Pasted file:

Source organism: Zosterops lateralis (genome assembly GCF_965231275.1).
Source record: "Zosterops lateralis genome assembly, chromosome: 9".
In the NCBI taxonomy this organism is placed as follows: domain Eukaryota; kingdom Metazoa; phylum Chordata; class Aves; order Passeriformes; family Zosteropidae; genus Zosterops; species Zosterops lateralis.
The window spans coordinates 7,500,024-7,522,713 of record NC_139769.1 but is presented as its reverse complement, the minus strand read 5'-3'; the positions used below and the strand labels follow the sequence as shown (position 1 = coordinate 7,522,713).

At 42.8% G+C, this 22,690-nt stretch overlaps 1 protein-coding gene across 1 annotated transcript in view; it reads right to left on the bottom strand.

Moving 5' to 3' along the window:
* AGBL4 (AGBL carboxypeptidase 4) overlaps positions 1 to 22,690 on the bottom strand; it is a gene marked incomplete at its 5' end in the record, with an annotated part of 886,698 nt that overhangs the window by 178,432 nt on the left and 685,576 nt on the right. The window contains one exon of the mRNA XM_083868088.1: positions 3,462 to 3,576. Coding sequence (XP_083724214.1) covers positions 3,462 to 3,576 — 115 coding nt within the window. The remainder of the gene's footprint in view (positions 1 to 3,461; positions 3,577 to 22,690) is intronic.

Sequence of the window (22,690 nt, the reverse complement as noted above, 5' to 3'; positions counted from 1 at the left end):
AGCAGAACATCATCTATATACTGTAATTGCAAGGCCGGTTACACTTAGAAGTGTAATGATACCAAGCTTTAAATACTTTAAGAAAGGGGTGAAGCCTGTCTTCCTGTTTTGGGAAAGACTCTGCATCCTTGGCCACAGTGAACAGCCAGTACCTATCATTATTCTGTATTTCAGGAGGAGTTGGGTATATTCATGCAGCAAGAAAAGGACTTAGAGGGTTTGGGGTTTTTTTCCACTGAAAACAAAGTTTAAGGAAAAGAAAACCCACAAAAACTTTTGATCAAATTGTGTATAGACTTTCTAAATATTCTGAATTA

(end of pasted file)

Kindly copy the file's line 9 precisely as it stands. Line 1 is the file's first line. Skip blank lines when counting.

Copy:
AGCAGAACATCATCTATATACTGTAATTGCAAGGCCGGTTACACTTAGAAGTGTAATGATACCAAGCTTTAAATACTTTAAGAAAGGGGTGAAGCCTGTCTTCCTGTTTTGGGAAAGACTCTGCATCCTTGGCCACAGTGAACAGCCAGTACCTATCATTATTCTGTATTTCAGGAGGAGTTGGGTATATTCATGCAGCAAGAAAAGGACTTAGAGGGTTTGGGGTTTTTTTCCACTGAAAACAAAGTTTAAGGAAAAGAAAACCCACAAAAACTTTTGATCAAATTGTGTATAGACTTTCTAAATATTCTGAATTA